Title: Close Your Eyes, Hold Hands
Author: Chris Bohjalian
No. of Pages: 288
Release Date: 8 July 2014
Bottom Line: Emotionally raw and compelling
“Close Your Eyes, Hold Hands is the story of Emily Shepard, a homeless teen living in an igloo made of ice and trash bags filled with frozen leaves. Half a year earlier, a nuclear plant in Vermont’s Northeast Kingdom had experienced a cataclysmic meltdown, and both of Emily’s parents were killed. Devastatingly, her father was in charge of the plant, and the meltdown may have been his fault. Was he drunk when it happened? Thousands of people are forced to flee their homes in the Kingdom; rivers and forests are destroyed; and Emily feels certain that as the daughter of the most hated man in America, she is in danger. So instead of following the social workers and her classmates after the meltdown, Emily takes off on her own for Burlington, where she survives by stealing, sleeping on the floor of a drug dealer’s apartment, and inventing a new identity for herself — an identity inspired by her favorite poet, Emily Dickinson. When Emily befriends a young homeless boy named Cameron, she protects him with a ferocity she didn’t know she had. But she still can’t outrun her past, can’t escape her grief, can’t hide forever—and so she comes up with the only plan that she can.”
Thoughts: Given everything Emily experiences once the sirens sound, it is no wonder her life spirals downward as low as it does. Not only must she mourn the loss of her parents and her previous life, she also must deal with the anger and blame targeting her parents for the accident. As she so clearly displays, this is a combination of emotions that no teenage girl is capable of handling well. Her paranoia is justifiable and even admirable given the life she faces on the streets, something driven home by the reactions of others when they discover her true identity. That she succumbs to drug use and other unsavory acts is also completely understandable as she attempts to offset the guilt she feels on behalf of her father. In other words, Emily and the entire story is a psychiatrist’s dream.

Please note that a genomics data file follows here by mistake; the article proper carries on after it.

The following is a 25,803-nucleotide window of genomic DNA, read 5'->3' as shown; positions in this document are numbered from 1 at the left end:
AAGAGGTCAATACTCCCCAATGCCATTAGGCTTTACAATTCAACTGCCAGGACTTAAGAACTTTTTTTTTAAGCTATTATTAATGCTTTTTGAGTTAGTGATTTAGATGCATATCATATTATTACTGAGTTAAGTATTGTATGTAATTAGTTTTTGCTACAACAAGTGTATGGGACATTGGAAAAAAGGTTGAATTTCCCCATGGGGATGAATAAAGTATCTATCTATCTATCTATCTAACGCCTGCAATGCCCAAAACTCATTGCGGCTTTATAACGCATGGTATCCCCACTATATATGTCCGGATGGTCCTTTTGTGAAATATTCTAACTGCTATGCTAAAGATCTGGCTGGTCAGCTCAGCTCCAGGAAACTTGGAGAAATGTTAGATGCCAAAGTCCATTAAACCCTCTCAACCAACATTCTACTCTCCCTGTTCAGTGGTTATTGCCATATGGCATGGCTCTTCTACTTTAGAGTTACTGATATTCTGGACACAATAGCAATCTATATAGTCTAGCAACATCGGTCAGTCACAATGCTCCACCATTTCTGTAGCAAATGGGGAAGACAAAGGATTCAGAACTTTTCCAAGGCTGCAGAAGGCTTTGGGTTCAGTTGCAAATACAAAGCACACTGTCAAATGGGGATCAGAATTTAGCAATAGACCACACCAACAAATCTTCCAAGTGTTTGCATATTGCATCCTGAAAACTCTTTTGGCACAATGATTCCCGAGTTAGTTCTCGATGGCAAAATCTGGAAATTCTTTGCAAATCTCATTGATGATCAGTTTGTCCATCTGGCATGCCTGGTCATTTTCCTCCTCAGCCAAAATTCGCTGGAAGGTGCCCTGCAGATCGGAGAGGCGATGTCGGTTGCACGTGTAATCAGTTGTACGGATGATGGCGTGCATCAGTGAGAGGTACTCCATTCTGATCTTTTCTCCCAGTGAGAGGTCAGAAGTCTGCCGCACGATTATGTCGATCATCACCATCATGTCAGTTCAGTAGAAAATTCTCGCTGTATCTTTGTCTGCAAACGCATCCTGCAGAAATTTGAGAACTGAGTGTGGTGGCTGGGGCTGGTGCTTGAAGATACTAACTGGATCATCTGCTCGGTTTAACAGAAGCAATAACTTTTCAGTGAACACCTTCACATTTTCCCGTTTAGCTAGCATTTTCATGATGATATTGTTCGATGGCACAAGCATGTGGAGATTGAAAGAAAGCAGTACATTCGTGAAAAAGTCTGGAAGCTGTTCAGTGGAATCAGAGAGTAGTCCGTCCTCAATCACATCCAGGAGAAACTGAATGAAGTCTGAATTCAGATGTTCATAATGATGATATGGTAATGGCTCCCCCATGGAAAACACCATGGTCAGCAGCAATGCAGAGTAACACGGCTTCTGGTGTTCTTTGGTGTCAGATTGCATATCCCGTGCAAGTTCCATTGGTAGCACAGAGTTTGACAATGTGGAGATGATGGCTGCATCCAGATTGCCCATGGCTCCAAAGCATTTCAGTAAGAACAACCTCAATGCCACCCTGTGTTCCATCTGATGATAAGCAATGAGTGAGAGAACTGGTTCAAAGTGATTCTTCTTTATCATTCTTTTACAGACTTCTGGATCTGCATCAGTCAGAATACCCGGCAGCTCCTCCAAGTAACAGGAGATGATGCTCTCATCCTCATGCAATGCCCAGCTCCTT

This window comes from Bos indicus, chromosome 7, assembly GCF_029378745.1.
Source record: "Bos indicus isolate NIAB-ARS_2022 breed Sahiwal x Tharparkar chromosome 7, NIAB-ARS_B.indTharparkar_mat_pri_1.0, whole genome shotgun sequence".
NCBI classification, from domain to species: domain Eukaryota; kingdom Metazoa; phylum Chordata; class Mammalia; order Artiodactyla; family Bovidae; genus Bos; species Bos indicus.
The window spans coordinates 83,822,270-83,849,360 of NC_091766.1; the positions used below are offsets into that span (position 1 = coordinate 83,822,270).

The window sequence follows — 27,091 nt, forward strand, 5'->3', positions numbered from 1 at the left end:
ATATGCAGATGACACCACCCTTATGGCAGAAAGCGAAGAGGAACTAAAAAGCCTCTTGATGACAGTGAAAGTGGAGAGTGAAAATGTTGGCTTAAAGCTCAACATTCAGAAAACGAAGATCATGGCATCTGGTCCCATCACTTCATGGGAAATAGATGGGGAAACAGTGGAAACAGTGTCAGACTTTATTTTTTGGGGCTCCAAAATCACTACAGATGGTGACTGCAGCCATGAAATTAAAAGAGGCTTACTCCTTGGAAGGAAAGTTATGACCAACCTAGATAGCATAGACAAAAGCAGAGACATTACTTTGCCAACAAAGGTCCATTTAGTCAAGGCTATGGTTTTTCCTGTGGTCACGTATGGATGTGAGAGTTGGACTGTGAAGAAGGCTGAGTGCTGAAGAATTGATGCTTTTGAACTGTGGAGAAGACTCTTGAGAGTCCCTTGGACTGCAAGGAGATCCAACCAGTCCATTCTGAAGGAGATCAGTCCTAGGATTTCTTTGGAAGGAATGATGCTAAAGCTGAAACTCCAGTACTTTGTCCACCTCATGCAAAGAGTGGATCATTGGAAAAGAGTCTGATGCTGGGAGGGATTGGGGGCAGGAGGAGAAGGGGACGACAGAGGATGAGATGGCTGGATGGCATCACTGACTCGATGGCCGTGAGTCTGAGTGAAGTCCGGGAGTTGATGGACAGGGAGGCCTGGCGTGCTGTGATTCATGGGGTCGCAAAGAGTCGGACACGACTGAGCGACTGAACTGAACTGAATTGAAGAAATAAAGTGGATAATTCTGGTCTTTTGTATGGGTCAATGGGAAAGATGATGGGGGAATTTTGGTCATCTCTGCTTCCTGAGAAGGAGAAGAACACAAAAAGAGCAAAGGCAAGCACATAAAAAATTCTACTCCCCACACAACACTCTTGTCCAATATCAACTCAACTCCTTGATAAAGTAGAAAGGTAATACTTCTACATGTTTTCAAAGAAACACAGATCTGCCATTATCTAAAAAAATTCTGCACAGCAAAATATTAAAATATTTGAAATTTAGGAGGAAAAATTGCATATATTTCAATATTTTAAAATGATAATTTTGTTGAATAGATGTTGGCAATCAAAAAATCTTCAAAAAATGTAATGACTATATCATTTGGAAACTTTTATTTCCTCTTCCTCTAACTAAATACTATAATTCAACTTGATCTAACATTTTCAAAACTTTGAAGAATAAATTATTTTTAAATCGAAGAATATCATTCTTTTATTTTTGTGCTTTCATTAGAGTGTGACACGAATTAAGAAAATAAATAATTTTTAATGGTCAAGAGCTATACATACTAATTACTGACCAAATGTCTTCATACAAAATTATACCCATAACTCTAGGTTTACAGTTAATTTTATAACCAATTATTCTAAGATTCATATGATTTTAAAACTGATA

Emily’s life on the streets is raw and intense and utterly heart-breaking. Her longing for her life as it was versus the reality of her life as it is now is palpable. Even though her choices are understandable, it does not make the consequences any easier to watch unfold. Her self-loathing is scathing, and the manifestations of her pain and anguish require sincere effort to read.
Just when a reader thinks the story cannot get any more intense or emotional, Emily shares a story about a recent tragedy that becomes a complete game-changer. In one sentence, the entire novel changes in dimension and meaning and not necessarily in a pleasant way. For, Emily’s anecdote is one that reminds readers of the worst things humans can do to one another and who the real victims are. It is one of the most profound moments in a novel this reader has ever experienced, one that changes Close Your Eyes, Hold Hands from good to great.
Mr. Bohjalian’s writing, as always, is wonderful. He captures Emily’s voice perfectly. She speaks with just the right amount of self-righteous indignation for a standard teenager with a growing awareness due to her increasing maturity. His focus on the Vermont setting is not quite as detailed as is his wont, but it is not necessary to the story for it to be anything other than an indistinct blur. For, the story is Emily, her thoughts, her experiences, and her emotions. It is painful, gut-wrenching, emotionally difficult, and brutally honest. It does not get much better than that.